Members of the Vanderbilt community and the public will hear more about the network this month as it is introduced to the public through an awareness campaign to explain its structure and offerings.
How it works
Clinicians, hospitals and health systems can join the network by signing participation agreements. Participants include physicians, physician practices, hospitals and health systems that pay dues as network members and agree to abide by a governance structure that has been agreed upon by the network’s Board of Directors.
Once in the network, clinicians:
• Share clinical data securely across the network through a Health Information Exchange
• Participate in quality improvement programs
• Take active roles in network decision-making
• Extend network care coordination programs to their patients
• Benefit from shared savings when the network reduces costs for its patients
The network generates substantial savings for health plans. The revenue earned through shared savings arrangements with these plans is distributed back to participating practices to reward and incentivize improved quality and cost efficiency.
The network delivered approximately 5 percent cost savings to employer and commercial health plans in 2014 – an achievement that netted $10 million in savings for the network’s health plan customers. A pediatric program the network created with Vanderbilt’s employee health plan has delivered a cost savings for three consecutive years, the last of which saw a 17 percent reduction in health care costs for pediatric health plan members.
“Ultimately, as we grow, the network is poised to help change the trajectory of health in the Southeast,” said Mark Cianciolo, MPA, executive director of the Vanderbilt Health Affiliated Network. “We want to reduce the expense and eventually the rates of diabetes, obesity, COPD, heart failure and other chronic conditions. We want to reduce the average spend on health care per person per year while also ensuring we enable families across the region to live healthier lives,” he said.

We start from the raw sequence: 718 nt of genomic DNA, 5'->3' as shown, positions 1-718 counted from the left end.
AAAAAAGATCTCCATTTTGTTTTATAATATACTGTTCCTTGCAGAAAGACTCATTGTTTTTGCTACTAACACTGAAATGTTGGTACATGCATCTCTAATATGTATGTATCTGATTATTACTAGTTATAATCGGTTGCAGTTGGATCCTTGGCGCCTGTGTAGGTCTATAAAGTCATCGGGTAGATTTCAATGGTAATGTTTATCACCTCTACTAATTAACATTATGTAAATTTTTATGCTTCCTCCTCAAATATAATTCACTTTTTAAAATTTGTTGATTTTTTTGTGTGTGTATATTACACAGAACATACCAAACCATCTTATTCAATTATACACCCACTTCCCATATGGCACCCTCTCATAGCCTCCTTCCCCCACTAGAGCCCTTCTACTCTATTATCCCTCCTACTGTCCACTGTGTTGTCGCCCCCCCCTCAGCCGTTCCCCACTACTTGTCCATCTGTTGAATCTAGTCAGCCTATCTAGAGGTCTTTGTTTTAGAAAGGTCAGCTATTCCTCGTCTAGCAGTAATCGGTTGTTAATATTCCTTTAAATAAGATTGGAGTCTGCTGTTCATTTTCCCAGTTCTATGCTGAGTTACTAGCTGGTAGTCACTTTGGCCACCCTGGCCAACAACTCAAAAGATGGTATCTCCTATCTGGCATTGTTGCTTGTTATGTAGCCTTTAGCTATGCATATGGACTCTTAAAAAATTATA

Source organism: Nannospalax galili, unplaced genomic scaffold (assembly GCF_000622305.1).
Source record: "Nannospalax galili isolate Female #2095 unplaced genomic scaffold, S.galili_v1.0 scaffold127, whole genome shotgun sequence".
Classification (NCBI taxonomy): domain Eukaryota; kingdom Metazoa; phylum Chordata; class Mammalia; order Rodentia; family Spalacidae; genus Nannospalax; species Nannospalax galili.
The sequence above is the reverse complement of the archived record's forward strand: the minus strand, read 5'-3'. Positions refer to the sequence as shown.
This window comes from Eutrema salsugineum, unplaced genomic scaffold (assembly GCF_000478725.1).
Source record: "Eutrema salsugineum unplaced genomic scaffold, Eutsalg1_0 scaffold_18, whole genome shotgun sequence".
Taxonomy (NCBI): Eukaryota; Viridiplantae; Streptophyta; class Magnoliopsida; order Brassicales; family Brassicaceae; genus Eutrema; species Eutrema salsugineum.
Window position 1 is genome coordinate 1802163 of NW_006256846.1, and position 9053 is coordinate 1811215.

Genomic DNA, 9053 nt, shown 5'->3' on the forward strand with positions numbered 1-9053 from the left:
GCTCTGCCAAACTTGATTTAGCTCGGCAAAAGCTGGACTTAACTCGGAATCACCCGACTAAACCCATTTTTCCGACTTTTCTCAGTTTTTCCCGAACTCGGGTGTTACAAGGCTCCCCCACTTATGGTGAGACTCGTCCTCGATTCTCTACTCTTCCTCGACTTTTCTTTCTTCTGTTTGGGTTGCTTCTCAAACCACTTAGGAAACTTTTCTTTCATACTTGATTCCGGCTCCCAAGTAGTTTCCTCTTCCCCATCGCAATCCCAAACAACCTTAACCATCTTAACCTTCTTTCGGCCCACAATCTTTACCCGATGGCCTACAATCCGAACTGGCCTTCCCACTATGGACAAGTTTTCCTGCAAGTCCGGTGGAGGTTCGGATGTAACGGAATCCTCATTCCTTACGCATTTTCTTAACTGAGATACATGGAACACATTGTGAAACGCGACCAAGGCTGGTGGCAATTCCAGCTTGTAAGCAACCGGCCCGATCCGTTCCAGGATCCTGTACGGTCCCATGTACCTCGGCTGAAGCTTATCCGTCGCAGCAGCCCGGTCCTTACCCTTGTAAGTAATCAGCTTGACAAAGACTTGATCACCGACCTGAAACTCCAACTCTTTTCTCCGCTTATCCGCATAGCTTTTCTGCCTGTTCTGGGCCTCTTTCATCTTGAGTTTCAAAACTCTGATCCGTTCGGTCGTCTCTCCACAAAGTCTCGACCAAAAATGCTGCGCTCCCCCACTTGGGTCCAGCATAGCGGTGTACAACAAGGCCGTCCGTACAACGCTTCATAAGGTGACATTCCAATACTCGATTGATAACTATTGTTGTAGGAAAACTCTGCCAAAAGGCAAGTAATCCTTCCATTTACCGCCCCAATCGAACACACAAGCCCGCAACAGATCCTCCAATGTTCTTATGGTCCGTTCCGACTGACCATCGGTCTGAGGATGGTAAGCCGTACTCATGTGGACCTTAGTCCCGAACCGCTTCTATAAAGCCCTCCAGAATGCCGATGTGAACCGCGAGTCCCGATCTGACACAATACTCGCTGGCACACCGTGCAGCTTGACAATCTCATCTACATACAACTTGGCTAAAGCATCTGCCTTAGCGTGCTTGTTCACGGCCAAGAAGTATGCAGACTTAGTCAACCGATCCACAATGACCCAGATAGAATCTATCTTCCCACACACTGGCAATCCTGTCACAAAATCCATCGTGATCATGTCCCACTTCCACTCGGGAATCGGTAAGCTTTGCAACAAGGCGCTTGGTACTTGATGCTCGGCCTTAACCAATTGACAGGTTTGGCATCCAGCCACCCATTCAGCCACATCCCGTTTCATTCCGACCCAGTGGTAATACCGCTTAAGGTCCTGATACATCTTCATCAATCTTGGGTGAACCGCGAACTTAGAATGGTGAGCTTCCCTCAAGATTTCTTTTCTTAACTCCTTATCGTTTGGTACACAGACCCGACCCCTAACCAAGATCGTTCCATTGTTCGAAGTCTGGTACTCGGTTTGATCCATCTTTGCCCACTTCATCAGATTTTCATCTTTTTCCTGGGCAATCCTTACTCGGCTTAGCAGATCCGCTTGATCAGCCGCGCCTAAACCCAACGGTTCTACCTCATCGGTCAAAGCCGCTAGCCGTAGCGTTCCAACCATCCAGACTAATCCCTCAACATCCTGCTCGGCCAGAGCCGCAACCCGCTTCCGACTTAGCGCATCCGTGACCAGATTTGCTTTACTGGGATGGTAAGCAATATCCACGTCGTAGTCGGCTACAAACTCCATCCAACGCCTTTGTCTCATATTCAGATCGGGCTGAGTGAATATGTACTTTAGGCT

“While cost savings can be measured, the real impact of providers focused on your health is seen in our patients’ quality of life. This is the essence of population health,” said David Posch, Executive Vice President for Population Health. “These are the goals we’re shooting for.”
The network’s model is being watched from afar. VUMC leaders have been asked to offer advisory services to help organizations implement similar networks in their geographical areas.
“We’re happy to share many of the lessons we’ve learned. We’ve formed robust relationships with other health systems to help them foster high-quality, low-cost care in their communities,” Cianciolo said.
The Vanderbilt Health Affiliated Network now includes:
— Baptist Memorial Health Care, Memphis, West Tennessee, Mississippi and Arkansas
— Cookeville Regional Medical Center, Cookeville
— Jennie Stuart Medical Center, Hopkinsville, Kentucky
— Maury Regional Medical Center, Columbia
— Mountain States Health Alliance
— NorthCrest Medical Center, Springfield
— St. Thomas Midtown, Nashville & St. Thomas Rutherford, Murfreesboro
— Sumner Regional Medical Center, Gallatin
— Vanderbilt University Medical Center, Nashville
— West Tennessee Healthcare, Jackson and West Tennessee
— Williamson Medical Center, Franklin
Nancy Humphrey, (615) 322-4747
Reporter Baptist Memorial Health Care, Cookeville Regional Medical Center, Jennie Stuart Medical Center, Mark Cianciolo, maury regional medical center, Mountain States Health Alliance, northcrest medical center, Population Health, Reporter May 27 2016, St. Thomas Midtown, St. Thomas Rutherford, Sumner Regional Medical Center, vanderbilt health affiliated network, vhan, West Tennessee Healthcare, williamson medical center